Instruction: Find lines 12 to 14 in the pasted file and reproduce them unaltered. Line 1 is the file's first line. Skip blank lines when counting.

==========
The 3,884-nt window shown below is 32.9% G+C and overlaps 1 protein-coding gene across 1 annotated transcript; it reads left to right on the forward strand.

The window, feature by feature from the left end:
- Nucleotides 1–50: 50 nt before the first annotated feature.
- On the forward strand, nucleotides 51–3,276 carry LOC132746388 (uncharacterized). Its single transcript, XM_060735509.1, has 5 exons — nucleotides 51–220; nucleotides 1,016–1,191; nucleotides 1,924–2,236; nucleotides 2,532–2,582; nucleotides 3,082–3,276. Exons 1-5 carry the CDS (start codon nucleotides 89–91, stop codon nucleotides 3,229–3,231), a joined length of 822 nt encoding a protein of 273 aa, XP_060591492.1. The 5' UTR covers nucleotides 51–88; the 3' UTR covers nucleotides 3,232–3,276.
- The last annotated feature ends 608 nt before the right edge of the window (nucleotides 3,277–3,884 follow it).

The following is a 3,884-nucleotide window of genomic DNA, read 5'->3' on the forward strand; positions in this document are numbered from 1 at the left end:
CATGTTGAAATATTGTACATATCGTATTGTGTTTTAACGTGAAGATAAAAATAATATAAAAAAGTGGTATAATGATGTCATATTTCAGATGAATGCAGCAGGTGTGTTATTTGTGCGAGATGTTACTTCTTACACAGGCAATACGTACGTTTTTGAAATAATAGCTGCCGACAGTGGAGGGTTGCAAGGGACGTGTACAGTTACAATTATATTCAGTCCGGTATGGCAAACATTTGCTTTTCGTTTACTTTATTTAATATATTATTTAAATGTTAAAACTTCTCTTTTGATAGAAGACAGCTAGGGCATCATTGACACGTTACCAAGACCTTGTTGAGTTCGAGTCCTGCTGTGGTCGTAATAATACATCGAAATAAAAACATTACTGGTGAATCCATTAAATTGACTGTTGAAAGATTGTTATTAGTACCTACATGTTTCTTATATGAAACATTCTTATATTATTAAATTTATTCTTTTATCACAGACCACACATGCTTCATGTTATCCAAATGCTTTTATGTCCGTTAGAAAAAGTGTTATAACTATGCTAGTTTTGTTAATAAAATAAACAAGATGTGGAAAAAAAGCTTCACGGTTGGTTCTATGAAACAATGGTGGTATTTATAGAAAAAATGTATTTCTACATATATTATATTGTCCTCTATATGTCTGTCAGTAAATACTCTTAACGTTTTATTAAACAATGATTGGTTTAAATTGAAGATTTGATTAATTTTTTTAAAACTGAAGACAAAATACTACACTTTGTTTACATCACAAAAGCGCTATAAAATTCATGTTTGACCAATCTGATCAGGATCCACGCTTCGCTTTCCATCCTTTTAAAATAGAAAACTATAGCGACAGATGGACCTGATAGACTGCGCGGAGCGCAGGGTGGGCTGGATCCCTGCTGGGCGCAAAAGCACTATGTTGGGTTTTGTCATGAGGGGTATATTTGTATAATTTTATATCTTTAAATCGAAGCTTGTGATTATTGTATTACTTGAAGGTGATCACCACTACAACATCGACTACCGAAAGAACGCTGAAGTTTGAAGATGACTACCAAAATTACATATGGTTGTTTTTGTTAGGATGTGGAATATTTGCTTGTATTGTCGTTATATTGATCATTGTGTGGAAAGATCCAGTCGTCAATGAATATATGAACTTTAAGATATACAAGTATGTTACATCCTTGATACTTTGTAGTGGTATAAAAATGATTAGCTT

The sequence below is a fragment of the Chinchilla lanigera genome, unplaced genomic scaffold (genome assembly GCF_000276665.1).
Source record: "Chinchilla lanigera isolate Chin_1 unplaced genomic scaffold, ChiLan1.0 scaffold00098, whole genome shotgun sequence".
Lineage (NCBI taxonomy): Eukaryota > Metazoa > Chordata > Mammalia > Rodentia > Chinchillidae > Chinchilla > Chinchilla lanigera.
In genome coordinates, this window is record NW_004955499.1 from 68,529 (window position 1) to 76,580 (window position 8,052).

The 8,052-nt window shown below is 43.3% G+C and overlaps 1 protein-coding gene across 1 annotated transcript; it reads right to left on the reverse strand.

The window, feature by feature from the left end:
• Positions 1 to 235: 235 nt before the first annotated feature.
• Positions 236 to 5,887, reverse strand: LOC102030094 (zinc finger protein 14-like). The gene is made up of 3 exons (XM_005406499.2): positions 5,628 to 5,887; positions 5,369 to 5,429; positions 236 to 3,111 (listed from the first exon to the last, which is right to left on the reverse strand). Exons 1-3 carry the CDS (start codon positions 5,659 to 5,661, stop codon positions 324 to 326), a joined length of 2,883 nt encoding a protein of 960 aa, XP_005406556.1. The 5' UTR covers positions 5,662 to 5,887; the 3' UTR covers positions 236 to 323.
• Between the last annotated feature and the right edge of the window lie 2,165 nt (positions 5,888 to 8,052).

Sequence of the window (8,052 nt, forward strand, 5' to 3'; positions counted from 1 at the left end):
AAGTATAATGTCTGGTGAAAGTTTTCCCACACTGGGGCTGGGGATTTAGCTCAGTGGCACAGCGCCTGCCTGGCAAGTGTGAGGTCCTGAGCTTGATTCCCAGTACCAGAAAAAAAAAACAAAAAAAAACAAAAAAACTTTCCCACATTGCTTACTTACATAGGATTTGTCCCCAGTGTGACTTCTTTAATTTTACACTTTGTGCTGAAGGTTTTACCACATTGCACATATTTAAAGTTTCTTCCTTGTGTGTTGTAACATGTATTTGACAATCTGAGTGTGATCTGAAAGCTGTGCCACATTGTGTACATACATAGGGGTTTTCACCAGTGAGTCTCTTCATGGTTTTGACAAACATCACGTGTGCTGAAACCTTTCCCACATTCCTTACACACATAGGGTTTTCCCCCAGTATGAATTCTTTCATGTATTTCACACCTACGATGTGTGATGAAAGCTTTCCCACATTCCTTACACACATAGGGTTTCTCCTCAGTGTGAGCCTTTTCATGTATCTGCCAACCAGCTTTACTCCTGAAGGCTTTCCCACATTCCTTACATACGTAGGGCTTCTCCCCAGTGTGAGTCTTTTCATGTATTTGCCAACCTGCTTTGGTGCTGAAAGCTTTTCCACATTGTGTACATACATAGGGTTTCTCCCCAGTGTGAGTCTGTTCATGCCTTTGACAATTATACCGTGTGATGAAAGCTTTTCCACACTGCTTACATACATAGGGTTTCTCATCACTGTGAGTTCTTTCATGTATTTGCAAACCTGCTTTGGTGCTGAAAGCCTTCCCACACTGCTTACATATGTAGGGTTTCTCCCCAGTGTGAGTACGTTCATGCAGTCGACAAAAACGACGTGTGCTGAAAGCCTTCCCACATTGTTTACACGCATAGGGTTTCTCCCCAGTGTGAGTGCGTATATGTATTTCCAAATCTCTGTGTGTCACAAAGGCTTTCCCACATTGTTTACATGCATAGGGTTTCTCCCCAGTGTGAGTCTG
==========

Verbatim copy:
The 8,052-nt window shown below is 43.3% G+C and overlaps 1 protein-coding gene across 1 annotated transcript; it reads right to left on the reverse strand.

The window, feature by feature from the left end:
• Positions 1 to 235: 235 nt before the first annotated feature.